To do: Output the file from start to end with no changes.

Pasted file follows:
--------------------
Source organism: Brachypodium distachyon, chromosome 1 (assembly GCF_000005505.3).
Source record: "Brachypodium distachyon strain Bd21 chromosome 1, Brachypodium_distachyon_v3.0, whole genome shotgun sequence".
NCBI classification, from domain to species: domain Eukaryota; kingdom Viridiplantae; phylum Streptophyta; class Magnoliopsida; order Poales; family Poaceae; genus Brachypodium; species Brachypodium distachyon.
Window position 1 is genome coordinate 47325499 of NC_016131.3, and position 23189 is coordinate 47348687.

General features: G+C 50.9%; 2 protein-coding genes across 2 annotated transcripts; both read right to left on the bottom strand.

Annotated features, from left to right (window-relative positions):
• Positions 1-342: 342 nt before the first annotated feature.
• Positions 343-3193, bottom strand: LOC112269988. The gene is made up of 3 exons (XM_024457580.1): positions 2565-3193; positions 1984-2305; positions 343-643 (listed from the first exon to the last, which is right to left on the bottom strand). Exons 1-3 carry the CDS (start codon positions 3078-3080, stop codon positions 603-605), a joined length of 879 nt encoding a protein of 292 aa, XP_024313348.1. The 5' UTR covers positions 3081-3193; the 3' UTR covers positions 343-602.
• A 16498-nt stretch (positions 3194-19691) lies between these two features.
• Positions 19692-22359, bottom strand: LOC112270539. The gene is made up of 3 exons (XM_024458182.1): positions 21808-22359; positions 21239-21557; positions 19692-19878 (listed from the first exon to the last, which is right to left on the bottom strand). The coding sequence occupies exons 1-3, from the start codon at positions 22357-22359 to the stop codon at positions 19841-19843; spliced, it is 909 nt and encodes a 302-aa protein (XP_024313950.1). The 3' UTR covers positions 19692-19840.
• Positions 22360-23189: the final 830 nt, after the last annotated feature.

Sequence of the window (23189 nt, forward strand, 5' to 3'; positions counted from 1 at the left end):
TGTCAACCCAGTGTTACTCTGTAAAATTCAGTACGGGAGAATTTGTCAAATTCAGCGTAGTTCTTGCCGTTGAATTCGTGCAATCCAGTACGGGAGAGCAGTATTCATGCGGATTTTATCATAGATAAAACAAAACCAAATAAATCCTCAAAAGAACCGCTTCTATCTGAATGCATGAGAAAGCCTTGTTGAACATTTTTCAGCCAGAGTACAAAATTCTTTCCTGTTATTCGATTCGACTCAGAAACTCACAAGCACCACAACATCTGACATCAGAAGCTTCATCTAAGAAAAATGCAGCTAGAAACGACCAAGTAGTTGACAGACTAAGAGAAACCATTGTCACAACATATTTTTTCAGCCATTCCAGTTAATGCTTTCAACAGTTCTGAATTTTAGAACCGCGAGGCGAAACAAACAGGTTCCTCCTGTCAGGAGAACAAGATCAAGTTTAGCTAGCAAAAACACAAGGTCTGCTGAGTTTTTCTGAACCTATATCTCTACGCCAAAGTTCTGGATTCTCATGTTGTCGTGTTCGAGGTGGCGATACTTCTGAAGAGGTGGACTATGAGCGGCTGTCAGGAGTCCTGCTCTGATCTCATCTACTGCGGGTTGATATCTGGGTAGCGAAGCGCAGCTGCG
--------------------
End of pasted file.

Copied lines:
Source organism: Brachypodium distachyon, chromosome 1 (assembly GCF_000005505.3).
Source record: "Brachypodium distachyon strain Bd21 chromosome 1, Brachypodium_distachyon_v3.0, whole genome shotgun sequence".
NCBI classification, from domain to species: domain Eukaryota; kingdom Viridiplantae; phylum Streptophyta; class Magnoliopsida; order Poales; family Poaceae; genus Brachypodium; species Brachypodium distachyon.
Window position 1 is genome coordinate 47325499 of NC_016131.3, and position 23189 is coordinate 47348687.

General features: G+C 50.9%; 2 protein-coding genes across 2 annotated transcripts; both read right to left on the bottom strand.

Annotated features, from left to right (window-relative positions):
• Positions 1-342: 342 nt before the first annotated feature.
• Positions 343-3193, bottom strand: LOC112269988. The gene is made up of 3 exons (XM_024457580.1): positions 2565-3193; positions 1984-2305; positions 343-643 (listed from the first exon to the last, which is right to left on the bottom strand). Exons 1-3 carry the CDS (start codon positions 3078-3080, stop codon positions 603-605), a joined length of 879 nt encoding a protein of 292 aa, XP_024313348.1. The 5' UTR covers positions 3081-3193; the 3' UTR covers positions 343-602.
• A 16498-nt stretch (positions 3194-19691) lies between these two features.
• Positions 19692-22359, bottom strand: LOC112270539. The gene is made up of 3 exons (XM_024458182.1): positions 21808-22359; positions 21239-21557; positions 19692-19878 (listed from the first exon to the last, which is right to left on the bottom strand). The coding sequence occupies exons 1-3, from the start codon at positions 22357-22359 to the stop codon at positions 19841-19843; spliced, it is 909 nt and encodes a 302-aa protein (XP_024313950.1). The 3' UTR covers positions 19692-19840.
• Positions 22360-23189: the final 830 nt, after the last annotated feature.

Sequence of the window (23189 nt, forward strand, 5' to 3'; positions counted from 1 at the left end):
TGTCAACCCAGTGTTACTCTGTAAAATTCAGTACGGGAGAATTTGTCAAATTCAGCGTAGTTCTTGCCGTTGAATTCGTGCAATCCAGTACGGGAGAGCAGTATTCATGCGGATTTTATCATAGATAAAACAAAACCAAATAAATCCTCAAAAGAACCGCTTCTATCTGAATGCATGAGAAAGCCTTGTTGAACATTTTTCAGCCAGAGTACAAAATTCTTTCCTGTTATTCGATTCGACTCAGAAACTCACAAGCACCACAACATCTGACATCAGAAGCTTCATCTAAGAAAAATGCAGCTAGAAACGACCAAGTAGTTGACAGACTAAGAGAAACCATTGTCACAACATATTTTTTCAGCCATTCCAGTTAATGCTTTCAACAGTTCTGAATTTTAGAACCGCGAGGCGAAACAAACAGGTTCCTCCTGTCAGGAGAACAAGATCAAGTTTAGCTAGCAAAAACACAAGGTCTGCTGAGTTTTTCTGAACCTATATCTCTACGCCAAAGTTCTGGATTCTCATGTTGTCGTGTTCGAGGTGGCGATACTTCTGAAGAGGTGGACTATGAGCGGCTGTCAGGAGTCCTGCTCTGATCTCATCTACTGCGGGTTGATATCTGGGTAGCGAAGCGCAGCTGCG